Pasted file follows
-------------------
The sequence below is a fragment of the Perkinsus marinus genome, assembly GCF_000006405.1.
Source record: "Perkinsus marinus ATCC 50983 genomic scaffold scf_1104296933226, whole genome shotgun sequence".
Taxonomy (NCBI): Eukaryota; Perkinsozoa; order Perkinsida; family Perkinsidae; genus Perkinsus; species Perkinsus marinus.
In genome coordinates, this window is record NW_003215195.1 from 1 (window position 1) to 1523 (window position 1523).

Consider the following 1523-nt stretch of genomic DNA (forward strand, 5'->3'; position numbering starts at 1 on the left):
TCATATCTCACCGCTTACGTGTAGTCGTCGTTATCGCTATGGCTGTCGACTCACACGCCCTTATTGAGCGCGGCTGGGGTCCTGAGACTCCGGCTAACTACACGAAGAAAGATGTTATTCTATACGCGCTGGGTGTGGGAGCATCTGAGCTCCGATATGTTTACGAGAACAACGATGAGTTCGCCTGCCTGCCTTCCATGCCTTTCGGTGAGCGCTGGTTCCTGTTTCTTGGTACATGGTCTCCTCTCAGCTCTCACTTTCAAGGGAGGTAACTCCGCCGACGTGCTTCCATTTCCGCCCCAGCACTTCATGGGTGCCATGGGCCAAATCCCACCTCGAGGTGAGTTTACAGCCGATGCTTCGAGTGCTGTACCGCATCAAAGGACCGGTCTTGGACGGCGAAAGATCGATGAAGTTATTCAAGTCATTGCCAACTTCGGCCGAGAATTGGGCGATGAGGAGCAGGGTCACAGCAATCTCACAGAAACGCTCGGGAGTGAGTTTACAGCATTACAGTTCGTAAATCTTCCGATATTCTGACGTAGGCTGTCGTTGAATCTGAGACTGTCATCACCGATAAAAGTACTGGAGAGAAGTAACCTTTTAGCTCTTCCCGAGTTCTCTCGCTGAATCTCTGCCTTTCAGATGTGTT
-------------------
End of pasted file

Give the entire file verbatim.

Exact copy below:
The sequence below is a fragment of the Perkinsus marinus genome, assembly GCF_000006405.1.
Source record: "Perkinsus marinus ATCC 50983 genomic scaffold scf_1104296933226, whole genome shotgun sequence".
Taxonomy (NCBI): Eukaryota; Perkinsozoa; order Perkinsida; family Perkinsidae; genus Perkinsus; species Perkinsus marinus.
In genome coordinates, this window is record NW_003215195.1 from 1 (window position 1) to 1523 (window position 1523).

Consider the following 1523-nt stretch of genomic DNA (forward strand, 5'->3'; position numbering starts at 1 on the left):
TCATATCTCACCGCTTACGTGTAGTCGTCGTTATCGCTATGGCTGTCGACTCACACGCCCTTATTGAGCGCGGCTGGGGTCCTGAGACTCCGGCTAACTACACGAAGAAAGATGTTATTCTATACGCGCTGGGTGTGGGAGCATCTGAGCTCCGATATGTTTACGAGAACAACGATGAGTTCGCCTGCCTGCCTTCCATGCCTTTCGGTGAGCGCTGGTTCCTGTTTCTTGGTACATGGTCTCCTCTCAGCTCTCACTTTCAAGGGAGGTAACTCCGCCGACGTGCTTCCATTTCCGCCCCAGCACTTCATGGGTGCCATGGGCCAAATCCCACCTCGAGGTGAGTTTACAGCCGATGCTTCGAGTGCTGTACCGCATCAAAGGACCGGTCTTGGACGGCGAAAGATCGATGAAGTTATTCAAGTCATTGCCAACTTCGGCCGAGAATTGGGCGATGAGGAGCAGGGTCACAGCAATCTCACAGAAACGCTCGGGAGTGAGTTTACAGCATTACAGTTCGTAAATCTTCCGATATTCTGACGTAGGCTGTCGTTGAATCTGAGACTGTCATCACCGATAAAAGTACTGGAGAGAAGTAACCTTTTAGCTCTTCCCGAGTTCTCTCGCTGAATCTCTGCCTTTCAGATGTGTT